Our model aims to approximate the metabolic flow through the intricate cross-feeding network of microbes in the lower intestine (hereafter, “gut”) human individuals (Fig 1A). This flow begins with metabolites entering the gut, which are subsequently consumed and processed by multiple microbial species. We assume that each microbial species grows by converting a certain fraction of its metabolic inputs (nutrients) to its biomass and secretes the rest as metabolic byproducts (Fig 1B). We define the byproduct fraction, f, one of the two key parameters of our model, as the fraction of nutrients secreted as byproducts. The complementary biomass fraction, 1 − f, is the fraction of nutrient inputs converted to microbial biomass. The metabolic byproducts produced from the nutrients entering the gut, can be further consumed by some species in the microbiome, in turn generating a set of secondary metabolic byproducts. We call each step of this process of metabolite consumption and byproduct generation, a trophic level. Due to factors such as limited gut motility, and a finite length of the lower gut, we assume that this process only continues for a finite number of levels, N, the second key parameter of our model. At the end of this process, metabolites left unconsumed after passing through N trophic levels are assumed to leave the gut as a part of the feces (Fig 1B).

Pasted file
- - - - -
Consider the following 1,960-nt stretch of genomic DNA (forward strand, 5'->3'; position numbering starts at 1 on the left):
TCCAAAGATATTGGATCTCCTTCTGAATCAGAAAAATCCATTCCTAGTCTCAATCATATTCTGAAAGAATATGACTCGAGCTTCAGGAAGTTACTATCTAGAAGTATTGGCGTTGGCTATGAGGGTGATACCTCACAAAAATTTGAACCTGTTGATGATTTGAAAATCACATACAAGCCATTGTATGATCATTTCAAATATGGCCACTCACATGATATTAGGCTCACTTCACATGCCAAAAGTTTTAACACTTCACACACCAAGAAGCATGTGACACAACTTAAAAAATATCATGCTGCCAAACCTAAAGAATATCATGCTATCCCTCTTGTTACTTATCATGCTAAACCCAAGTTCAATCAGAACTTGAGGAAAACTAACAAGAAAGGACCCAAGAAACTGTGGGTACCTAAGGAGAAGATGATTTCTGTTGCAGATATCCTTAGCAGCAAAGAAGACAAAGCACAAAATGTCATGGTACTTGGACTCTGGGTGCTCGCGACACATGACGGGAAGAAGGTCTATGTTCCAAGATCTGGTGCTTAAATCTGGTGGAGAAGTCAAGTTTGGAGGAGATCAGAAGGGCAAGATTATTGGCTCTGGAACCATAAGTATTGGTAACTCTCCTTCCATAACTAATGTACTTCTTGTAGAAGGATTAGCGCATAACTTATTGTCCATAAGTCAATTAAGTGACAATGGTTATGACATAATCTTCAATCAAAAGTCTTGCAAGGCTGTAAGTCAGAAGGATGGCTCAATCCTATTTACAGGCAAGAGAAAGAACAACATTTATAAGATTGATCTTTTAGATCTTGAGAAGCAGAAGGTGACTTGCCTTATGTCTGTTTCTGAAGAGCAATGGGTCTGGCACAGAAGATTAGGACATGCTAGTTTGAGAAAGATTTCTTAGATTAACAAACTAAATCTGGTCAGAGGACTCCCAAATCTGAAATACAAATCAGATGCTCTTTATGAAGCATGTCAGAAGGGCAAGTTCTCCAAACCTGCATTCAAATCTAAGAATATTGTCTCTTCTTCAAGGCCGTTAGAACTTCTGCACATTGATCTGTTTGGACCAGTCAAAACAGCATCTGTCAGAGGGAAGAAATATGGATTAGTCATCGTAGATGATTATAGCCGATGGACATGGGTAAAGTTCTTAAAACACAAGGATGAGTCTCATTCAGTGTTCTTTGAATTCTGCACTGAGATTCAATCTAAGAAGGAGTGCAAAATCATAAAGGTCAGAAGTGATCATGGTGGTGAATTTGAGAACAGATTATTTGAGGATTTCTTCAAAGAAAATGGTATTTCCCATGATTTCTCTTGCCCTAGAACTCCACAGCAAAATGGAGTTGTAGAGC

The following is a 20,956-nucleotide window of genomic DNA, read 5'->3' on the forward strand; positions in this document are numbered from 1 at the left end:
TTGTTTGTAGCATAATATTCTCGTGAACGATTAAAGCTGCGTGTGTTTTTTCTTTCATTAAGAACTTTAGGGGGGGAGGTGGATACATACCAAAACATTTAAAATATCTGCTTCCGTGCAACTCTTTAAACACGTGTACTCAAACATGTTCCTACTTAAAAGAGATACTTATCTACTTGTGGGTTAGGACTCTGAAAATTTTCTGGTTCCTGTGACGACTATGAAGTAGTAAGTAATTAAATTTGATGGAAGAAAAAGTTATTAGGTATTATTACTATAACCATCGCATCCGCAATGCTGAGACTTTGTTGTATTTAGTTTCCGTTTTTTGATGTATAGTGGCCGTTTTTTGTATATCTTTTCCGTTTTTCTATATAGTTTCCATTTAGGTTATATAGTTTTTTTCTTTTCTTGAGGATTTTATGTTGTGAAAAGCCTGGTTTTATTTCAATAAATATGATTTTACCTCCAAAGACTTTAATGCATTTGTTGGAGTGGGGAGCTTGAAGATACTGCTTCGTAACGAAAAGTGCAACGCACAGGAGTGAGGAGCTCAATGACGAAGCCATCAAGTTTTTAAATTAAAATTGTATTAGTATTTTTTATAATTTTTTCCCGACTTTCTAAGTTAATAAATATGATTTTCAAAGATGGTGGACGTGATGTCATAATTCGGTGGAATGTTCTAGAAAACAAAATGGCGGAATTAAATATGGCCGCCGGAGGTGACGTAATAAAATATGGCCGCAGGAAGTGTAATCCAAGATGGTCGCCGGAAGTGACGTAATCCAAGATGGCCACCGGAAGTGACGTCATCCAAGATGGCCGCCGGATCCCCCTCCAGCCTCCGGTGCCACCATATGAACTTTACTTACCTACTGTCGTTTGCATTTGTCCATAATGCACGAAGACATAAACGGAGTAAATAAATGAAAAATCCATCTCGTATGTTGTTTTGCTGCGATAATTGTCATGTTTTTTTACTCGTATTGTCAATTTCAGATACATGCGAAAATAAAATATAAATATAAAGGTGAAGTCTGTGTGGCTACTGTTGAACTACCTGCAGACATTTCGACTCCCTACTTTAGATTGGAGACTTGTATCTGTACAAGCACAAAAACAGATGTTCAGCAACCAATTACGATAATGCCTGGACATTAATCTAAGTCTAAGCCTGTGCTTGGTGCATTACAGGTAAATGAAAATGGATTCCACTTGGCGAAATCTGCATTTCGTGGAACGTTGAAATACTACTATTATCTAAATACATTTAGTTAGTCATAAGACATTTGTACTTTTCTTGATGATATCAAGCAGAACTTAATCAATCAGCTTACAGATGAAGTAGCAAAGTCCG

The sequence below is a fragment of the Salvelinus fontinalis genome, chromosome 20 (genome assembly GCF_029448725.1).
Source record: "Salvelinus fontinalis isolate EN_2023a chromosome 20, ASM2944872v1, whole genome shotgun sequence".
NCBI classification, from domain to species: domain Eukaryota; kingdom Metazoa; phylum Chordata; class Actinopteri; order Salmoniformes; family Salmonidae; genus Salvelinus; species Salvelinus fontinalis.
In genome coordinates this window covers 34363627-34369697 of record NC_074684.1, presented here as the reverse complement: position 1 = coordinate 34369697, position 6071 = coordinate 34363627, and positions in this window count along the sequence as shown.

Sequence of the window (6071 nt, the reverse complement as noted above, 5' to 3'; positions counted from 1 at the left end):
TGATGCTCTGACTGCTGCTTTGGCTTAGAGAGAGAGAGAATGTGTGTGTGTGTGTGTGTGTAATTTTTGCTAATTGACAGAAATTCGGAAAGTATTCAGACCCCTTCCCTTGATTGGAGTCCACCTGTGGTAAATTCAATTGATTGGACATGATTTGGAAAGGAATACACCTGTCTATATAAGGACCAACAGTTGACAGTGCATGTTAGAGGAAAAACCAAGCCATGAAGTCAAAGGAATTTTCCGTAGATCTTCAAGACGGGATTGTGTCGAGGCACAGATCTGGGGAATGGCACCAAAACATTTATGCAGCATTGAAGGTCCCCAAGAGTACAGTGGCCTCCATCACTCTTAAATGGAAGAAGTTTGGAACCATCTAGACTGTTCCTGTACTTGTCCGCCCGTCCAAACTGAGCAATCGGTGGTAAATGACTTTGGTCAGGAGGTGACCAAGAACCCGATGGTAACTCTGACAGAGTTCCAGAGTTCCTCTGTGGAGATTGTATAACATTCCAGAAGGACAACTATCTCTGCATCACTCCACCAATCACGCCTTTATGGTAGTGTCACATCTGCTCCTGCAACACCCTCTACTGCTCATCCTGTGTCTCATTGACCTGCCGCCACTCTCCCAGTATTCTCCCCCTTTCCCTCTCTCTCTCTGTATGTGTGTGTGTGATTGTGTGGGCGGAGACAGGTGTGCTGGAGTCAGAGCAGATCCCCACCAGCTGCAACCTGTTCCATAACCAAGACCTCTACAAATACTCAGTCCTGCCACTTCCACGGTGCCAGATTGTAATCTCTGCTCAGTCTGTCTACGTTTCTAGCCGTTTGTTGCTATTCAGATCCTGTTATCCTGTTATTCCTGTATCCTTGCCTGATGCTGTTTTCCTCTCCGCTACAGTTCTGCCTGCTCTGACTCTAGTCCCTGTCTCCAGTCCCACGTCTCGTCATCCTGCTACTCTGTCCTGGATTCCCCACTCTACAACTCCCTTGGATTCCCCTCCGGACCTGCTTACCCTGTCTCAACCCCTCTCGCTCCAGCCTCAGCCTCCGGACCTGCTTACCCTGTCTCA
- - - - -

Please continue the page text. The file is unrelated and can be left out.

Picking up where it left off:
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Fig 1. Overview of the trophic model, its calibration and predictions.